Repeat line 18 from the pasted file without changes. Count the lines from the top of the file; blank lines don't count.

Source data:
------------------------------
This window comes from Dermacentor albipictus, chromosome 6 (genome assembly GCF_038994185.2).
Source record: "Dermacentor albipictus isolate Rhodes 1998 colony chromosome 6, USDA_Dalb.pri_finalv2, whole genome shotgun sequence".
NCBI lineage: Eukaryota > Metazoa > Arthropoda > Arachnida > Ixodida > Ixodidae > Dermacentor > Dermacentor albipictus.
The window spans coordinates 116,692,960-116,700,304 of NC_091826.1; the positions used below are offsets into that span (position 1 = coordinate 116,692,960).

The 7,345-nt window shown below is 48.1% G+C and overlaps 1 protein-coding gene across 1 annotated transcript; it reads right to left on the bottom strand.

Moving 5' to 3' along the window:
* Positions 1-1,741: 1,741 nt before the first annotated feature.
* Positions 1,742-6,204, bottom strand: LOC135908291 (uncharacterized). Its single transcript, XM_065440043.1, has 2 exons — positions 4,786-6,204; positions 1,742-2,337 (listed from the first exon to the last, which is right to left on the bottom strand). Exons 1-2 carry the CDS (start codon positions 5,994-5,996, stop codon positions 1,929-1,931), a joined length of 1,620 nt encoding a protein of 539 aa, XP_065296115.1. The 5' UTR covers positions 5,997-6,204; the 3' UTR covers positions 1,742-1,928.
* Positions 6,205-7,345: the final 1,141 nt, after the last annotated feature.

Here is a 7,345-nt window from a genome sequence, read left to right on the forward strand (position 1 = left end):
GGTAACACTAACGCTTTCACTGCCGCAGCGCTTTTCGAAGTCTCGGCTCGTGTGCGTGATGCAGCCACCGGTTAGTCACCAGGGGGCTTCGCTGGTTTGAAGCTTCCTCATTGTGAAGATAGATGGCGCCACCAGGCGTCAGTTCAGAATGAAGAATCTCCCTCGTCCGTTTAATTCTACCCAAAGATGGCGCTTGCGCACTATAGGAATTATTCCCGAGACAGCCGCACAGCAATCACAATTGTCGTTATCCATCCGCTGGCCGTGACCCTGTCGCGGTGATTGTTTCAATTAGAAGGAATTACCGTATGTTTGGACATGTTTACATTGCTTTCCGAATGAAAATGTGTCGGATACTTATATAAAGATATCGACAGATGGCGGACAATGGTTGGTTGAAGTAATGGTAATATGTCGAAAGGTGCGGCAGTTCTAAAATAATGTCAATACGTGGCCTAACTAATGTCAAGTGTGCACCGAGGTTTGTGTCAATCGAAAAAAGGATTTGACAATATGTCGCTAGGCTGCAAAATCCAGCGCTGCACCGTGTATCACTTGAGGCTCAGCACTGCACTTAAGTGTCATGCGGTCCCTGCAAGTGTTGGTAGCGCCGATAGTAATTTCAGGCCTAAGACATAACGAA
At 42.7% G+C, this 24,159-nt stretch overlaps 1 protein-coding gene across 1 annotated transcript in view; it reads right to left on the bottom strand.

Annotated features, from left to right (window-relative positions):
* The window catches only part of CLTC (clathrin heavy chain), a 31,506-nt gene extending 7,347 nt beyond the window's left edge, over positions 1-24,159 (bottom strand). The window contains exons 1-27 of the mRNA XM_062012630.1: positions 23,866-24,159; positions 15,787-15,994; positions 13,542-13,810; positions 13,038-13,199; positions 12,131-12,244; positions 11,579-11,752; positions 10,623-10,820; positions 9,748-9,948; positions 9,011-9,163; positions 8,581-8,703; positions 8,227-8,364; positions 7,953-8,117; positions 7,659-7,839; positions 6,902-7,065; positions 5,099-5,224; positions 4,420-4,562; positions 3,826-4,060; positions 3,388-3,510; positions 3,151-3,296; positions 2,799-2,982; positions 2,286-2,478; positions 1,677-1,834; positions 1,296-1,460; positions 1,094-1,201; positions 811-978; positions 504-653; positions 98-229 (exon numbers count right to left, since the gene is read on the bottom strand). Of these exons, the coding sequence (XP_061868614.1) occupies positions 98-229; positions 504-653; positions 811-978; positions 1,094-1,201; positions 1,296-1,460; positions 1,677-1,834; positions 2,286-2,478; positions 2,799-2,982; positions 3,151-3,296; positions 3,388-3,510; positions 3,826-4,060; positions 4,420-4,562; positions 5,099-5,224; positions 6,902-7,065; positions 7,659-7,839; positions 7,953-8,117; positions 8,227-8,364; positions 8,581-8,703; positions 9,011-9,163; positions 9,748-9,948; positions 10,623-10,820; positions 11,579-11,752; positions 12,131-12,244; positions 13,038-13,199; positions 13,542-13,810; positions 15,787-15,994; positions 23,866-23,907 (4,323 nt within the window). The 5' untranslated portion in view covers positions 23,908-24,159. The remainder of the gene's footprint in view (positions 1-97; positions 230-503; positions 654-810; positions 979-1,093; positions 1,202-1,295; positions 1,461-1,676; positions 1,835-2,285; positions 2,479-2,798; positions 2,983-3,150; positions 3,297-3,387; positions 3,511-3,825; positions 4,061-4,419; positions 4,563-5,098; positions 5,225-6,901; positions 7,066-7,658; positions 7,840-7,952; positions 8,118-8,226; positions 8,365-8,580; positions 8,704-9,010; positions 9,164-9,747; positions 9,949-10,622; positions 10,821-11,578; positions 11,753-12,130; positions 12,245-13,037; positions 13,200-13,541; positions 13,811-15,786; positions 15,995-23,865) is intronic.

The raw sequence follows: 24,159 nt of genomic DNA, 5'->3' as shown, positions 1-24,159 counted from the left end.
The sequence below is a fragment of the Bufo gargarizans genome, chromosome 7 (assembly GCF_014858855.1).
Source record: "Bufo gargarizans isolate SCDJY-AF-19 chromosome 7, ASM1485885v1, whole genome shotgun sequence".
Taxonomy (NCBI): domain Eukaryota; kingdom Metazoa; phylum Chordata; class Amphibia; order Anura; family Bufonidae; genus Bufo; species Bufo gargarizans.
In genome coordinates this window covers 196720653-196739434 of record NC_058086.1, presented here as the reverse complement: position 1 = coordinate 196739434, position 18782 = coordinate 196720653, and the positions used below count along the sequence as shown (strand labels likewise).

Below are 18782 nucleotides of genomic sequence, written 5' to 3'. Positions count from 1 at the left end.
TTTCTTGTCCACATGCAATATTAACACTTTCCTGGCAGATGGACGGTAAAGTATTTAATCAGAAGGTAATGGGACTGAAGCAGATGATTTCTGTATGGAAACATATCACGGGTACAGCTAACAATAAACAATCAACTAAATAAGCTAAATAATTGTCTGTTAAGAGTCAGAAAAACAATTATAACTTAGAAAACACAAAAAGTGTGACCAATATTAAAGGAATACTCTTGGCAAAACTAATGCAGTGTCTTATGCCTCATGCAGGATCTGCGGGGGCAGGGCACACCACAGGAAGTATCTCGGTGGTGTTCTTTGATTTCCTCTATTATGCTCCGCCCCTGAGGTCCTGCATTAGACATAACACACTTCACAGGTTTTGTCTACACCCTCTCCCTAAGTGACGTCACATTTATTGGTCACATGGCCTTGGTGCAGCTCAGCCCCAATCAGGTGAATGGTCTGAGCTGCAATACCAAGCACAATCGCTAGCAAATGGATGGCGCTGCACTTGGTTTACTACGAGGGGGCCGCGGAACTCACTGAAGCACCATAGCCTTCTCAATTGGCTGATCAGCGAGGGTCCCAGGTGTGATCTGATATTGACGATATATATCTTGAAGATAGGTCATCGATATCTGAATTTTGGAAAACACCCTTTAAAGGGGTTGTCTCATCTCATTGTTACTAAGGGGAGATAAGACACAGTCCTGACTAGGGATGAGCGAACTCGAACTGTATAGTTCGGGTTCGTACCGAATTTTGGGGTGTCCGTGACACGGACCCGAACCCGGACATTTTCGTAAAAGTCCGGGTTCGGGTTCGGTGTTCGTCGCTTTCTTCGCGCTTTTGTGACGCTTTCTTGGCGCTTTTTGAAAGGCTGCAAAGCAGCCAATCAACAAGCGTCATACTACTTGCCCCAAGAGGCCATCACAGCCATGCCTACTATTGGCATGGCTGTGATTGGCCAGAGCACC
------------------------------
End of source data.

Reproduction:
Taxonomy (NCBI): domain Eukaryota; kingdom Metazoa; phylum Chordata; class Amphibia; order Anura; family Bufonidae; genus Bufo; species Bufo gargarizans.